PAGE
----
Is registration of restrictions in deed of trust at Land Registry compulsory?

Is registration of restrictions in deed of trust at Land Registry compulsory?

13:53 PM, 18th July 2016, About 6 years ago 8

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Is it legally obliged to register the restrictions in the deed of trust at Land Registry?legal obligation

My friend and I would like to use Deed of Trust to formalise a JV relationship. A restriction we would like to add in the deed of trust is ‘the property can not be sold unless all parties agree’ as a protection for both sides.

This then leads the question raised above. Ideally we would not to register to avoid any implications at refinancing – this is suggested by my mortgage broker.

Could anyone let me know whether it is true that we have to register? Many thanks.




by Neil Patterson

14:05 PM, 18th July 2016, About 6 years ago

Hi Fei,

A Declaration of Trust ,which you are describing as a Deed of trust, enables the ownership of equity and rental profits to be adjusted and legally documented without disturbing the legal title or existing mortgage arrangements. For example, the share of ownership can be adjusted or a spouse can be added.

Please see our web page on this topic >>

by Mark Alexander

14:23 PM, 18th July 2016, About 6 years ago

It is not compulsory to register a restriction at HM Land Registry

by Mark Alexander

14:25 PM, 18th July 2016, About 6 years ago

However, given the circumstances you have outlined, failure to register the restriction would leave one of the JV partners wide open to being defrauded.

by Fei Yu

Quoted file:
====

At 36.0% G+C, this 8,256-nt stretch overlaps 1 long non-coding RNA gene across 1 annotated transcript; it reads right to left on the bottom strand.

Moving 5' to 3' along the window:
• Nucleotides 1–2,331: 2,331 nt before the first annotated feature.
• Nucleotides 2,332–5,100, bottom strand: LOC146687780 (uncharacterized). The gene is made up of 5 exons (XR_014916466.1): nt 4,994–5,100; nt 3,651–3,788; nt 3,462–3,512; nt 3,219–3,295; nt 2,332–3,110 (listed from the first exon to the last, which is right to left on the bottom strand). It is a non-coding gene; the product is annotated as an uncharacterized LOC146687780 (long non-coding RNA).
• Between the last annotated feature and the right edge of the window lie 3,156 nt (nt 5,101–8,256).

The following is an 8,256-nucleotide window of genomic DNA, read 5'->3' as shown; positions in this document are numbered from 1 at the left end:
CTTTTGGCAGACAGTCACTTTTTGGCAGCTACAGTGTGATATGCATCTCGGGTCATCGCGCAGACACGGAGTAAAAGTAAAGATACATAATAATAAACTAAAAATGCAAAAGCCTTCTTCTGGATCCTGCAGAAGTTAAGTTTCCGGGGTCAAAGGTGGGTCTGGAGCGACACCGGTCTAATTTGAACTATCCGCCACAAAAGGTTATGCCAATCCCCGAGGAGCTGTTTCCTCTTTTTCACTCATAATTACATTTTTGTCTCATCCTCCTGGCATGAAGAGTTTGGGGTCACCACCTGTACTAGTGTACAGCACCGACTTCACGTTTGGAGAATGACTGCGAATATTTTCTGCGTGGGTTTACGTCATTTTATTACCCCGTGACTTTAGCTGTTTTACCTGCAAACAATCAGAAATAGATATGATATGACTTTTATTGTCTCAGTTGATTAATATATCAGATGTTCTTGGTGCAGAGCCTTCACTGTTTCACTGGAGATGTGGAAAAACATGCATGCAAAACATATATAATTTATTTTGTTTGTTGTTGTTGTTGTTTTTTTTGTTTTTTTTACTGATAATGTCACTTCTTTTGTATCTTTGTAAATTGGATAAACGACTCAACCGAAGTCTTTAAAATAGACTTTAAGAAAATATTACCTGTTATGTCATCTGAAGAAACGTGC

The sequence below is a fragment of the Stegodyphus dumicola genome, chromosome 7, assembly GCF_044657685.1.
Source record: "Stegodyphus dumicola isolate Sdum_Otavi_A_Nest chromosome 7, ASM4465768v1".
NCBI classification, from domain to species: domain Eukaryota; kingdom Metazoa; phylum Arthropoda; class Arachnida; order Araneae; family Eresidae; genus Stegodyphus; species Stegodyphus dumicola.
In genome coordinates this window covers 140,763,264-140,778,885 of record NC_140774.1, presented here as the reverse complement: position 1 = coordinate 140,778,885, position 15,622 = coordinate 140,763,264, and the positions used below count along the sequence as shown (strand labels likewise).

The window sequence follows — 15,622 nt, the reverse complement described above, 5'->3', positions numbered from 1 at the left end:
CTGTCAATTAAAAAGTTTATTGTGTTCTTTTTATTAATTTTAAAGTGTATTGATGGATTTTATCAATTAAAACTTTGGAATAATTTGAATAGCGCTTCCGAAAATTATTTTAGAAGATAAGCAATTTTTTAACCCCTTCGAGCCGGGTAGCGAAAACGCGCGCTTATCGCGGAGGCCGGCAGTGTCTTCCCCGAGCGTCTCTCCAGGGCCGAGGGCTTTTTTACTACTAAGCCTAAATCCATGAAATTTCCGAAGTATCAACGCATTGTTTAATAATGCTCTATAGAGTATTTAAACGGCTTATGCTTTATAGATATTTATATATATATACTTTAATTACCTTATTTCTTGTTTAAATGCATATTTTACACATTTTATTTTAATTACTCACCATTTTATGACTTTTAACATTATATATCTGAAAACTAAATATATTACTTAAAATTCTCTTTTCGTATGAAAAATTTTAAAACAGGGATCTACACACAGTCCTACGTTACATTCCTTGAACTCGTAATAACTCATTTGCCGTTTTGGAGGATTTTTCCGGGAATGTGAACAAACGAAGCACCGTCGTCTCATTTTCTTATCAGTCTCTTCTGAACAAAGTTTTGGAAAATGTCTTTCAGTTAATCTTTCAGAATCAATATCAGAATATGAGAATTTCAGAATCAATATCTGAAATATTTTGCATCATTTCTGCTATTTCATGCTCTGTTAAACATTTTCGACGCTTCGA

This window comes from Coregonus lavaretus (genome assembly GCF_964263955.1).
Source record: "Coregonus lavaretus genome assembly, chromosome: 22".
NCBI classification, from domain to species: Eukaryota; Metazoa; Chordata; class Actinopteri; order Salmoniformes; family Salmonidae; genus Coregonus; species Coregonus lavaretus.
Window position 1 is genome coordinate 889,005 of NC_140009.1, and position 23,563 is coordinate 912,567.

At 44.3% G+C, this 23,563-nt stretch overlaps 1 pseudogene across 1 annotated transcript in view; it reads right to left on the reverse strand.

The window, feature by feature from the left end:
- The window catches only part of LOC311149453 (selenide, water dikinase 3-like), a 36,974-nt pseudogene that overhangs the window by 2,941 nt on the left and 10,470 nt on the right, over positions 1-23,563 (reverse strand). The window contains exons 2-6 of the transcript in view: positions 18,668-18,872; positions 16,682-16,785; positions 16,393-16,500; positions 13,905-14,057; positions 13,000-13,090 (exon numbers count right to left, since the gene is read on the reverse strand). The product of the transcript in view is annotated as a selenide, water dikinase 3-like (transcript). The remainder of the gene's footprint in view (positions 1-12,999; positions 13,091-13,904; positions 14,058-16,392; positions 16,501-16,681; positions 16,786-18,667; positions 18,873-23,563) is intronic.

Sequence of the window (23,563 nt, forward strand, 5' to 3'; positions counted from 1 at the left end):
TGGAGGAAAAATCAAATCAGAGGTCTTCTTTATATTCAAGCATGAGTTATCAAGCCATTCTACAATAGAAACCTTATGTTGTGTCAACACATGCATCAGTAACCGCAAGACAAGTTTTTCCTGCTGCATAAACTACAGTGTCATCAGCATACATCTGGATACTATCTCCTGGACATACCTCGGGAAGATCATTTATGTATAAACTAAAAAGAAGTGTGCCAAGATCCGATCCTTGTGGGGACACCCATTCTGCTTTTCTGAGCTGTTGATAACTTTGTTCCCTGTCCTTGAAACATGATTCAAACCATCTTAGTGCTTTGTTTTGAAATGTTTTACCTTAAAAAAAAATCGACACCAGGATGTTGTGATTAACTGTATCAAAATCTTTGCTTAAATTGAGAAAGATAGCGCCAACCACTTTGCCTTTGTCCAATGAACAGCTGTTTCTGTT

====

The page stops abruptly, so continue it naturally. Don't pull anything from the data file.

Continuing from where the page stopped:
17:59 PM, 18th July 2016, About 6 years ago

Hi Mark and Neil,

Many thanks for the answer.

The decision to not register is a joint decision agreed willingly by all parties including the one not on the title deed.

Would you like to recommend a solicitor who share similar opinion with you, ie adding restriction in deed of trust, but agreeing not registering at Land Registry. I have been asking around in London market and nearly all solicitor say that we must register without hearing the clients out.

Looking forward to hearing from you.



Mobile: 07403 247 859

by Mark Alexander

8:45 AM, 19th July 2016, About 6 years ago

Reply to the comment left by "Fei Yu" at "18/07/2016 - 17:59":

Mark Smith (Barrister-at-Law) is the Head of Chambers at Cotswold Barristers and he's also the Hon. Legal Counsel for Property118 Action Group. You can view his member profile here

He will be able to confirm what we have said.

by NewYorkie

9:54 AM, 19th July 2016, About 6 years ago

I would add that a Declaration of Trust, commonly referred to as a Trust deed, is not a guarantee that all parties to the Trust will observe the 'restrictions'.

If one party breaks the terms of the Trust, and a dispute ensues, the other party must go to the Chancery Division of the High Court, which can be extremely expensive, and doesn't happen quickly. If you don't have the cash to take legal action, you could find yourself in deep trouble, while the other party continues to take the benefit from the property.

Also, even if you are the wronged party, you will remain responsible for whatever percentage of the costs and commitments you have detailed in the Trust e.g. mortgage, service charges, insurance, etc...

Supposed good friends can easily fall out over money. Please do not leave anything to chance ...or trust!

by Mark Alexander

10:21 AM, 19th July 2016, About 6 years ago

Reply to the comment left by "Lou Valdini" at "19/07/2016 - 09:54":

That is very good advice Lou, well done!

You have added clarity to the advice that my comment was alluding to.

Not registering a restriction is usually fine for a BICT arrangement because it is usually the same person in control of the company as the owner of the property. When it comes to a JV arrangement involving third parties, even close friends and family, one can never be too careful. We must all be mindful of the old adage "money is the route to all evil".

by NewYorkie

15:42 PM, 19th July 2016, About 6 years ago

Money!!! I have a close friend who has lost out to the tune of some £100,000, including legal costs of £50,000, to her supposed 'trusted' partner who she split with when he had an affair, but he refused to sell their joint property while living in and excluding her from it, and then moved his 'girlfiend' in against the terms of their Trust Deed.

I wish I could name and shame them without being sued for defamation!

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